Nine healthcare workers are among the 39 MERS-CoV patients identified in a hospital-based outbreak of the virus in Wadi ad-Dawasir, Saudi Arabia, and according to the World Health Organization's (WHO) technical lead, and the outbreak features both human-to-human transmission patterns and spread from animals.
Maria Van Kerkhove, PhD, the WHO's technical lead for MERS-CoV (Middle East respiratory syndrome coronavirus), told CIDRAP News there have been two amplification events in the Wadi ad-Dawasir outbreak.
One occurred in the emergency department. Because of delays in suspicion and detection of MERS-CoV with the initial patient, the virus spread to other patients, healthcare workers, and household contacts.
One of those patients then transmitted the disease to other health workers, intensive care unit patients, and household contacts.
According to Van Kerkhove, five hospitals in the region have treated patients in the Wadi ad-Dawasir cluster, but human-to-human transmission occurred at only one.
"The occurrence of this nosocomial transmission is deeply concerning. However, the epidemiologic patterns are not unusual and there are no signs so far that suggest further propagation of the outbreak," the WHO said in an update today on the 39 cases.
To complicate the outbreak, several of the primary patients identified in Wadi ad-Dawasir have been linked to contact with camels, Van Kerkhove said. Full-genome sequencing is under way to try to distinguish zoonotic transmission from those associated with human-to-human transmission, she said.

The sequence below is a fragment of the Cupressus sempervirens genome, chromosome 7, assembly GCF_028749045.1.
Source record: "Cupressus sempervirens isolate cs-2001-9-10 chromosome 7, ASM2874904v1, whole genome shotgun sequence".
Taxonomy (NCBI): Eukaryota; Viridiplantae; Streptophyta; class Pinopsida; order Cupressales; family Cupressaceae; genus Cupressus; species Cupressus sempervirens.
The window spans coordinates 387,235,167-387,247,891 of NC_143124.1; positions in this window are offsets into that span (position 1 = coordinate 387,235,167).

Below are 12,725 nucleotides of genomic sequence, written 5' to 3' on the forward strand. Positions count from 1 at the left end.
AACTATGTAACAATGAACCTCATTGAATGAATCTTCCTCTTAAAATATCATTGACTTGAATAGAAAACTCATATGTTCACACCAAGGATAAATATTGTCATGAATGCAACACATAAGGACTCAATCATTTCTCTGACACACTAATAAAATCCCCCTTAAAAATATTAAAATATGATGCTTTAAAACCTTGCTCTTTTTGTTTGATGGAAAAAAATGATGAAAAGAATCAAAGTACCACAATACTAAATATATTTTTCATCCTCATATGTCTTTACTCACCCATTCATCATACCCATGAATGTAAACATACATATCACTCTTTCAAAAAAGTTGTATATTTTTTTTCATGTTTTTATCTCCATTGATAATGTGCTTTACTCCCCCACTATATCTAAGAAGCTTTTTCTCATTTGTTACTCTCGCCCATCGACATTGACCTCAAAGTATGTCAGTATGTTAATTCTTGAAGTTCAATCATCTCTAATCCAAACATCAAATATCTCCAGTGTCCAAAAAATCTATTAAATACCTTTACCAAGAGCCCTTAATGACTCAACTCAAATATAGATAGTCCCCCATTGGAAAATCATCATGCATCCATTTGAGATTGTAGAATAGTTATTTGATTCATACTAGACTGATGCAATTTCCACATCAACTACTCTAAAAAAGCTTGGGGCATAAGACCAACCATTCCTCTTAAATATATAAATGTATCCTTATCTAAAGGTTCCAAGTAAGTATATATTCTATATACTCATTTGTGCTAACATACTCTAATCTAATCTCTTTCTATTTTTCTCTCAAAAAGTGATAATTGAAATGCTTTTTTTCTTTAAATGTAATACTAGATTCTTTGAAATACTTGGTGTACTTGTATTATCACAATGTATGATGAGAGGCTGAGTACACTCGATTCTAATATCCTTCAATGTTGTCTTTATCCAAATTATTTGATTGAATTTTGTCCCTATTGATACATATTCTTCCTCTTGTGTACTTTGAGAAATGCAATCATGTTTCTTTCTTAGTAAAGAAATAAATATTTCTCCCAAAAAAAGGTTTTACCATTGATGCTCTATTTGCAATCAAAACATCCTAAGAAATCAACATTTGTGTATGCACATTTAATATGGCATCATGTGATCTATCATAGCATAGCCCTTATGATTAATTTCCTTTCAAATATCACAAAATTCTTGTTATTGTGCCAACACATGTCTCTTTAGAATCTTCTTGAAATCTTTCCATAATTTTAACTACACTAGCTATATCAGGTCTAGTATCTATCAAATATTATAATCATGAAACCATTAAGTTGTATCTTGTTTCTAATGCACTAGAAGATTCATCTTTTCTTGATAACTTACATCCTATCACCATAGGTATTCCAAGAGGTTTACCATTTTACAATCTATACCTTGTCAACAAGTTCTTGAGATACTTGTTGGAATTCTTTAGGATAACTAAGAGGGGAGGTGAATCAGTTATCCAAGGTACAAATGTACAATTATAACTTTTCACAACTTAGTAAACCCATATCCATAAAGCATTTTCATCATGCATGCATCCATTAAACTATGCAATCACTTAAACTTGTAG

"I am hopeful the results of the sequencing will provide us with some clues to these questions," Van Kerkhove said.
Outbreak similar to other events
Van Kerkhove said transmission patterns in the Wadi ad-Dawasir cluster fit those seen repeatedly in healthcare-related outbreaks involving the virus.
Healthcare spread is linked to late detection and low suspicion of MERS, aerosolizing procedures, and close patient care with inadequate infection prevention and control (IPC) precautions, she said, adding that Saudi Arabia has initiated several measures, including a visual respiratory triaging system and training and retraining healthcare staff.
There are still too many unanswered questions about how the virus spreads in healthcare settings, and more detailed studies are needed to better understand specific risk factors for infection in hospital settings, Van Kerkhove said.
"We need more comprehensive hospital outbreak investigations, to understand how people are infected and the potential role of asymptomatic transmission. We know adequate IPC—standard, droplet, airborne precautions—can prevent transmission," she said. "The key is to use these precautions appropriately for all patients at all times."
New case in Medina
Today the Saudi Arabian Ministry of Health (MOH) reported one new case of MERS in a patient from Medina. A 64-year-old man contracted the virus after camel contact, and he is hospitalized for his infection.
The new case raises the total number of MERS cases reported in Saudi Arabia so far this year to 81. According to the WHO, from 2012 through 13 February 2019, a total of 2,345 laboratory-confirmed cases of MERS-CoV, along with 817 associated deaths, have been reported globally.
Fifty-one of those 2019 cases have been reported in Wadi-ad-Dawasir, the MOH has noted, meaning today's WHO update does not include the 12 most recent cases there.
In Saudi Arabia, small clusters with some secondary transmission are usually stopped very quickly by medical staff and support from the ministry of health.
"High-threat respiratory pathogens like MERS requires the highest level of vigilance to prevent outbreaks," Van Kerkhove said.
Feb 26 WHO update
Feb 26 MOH report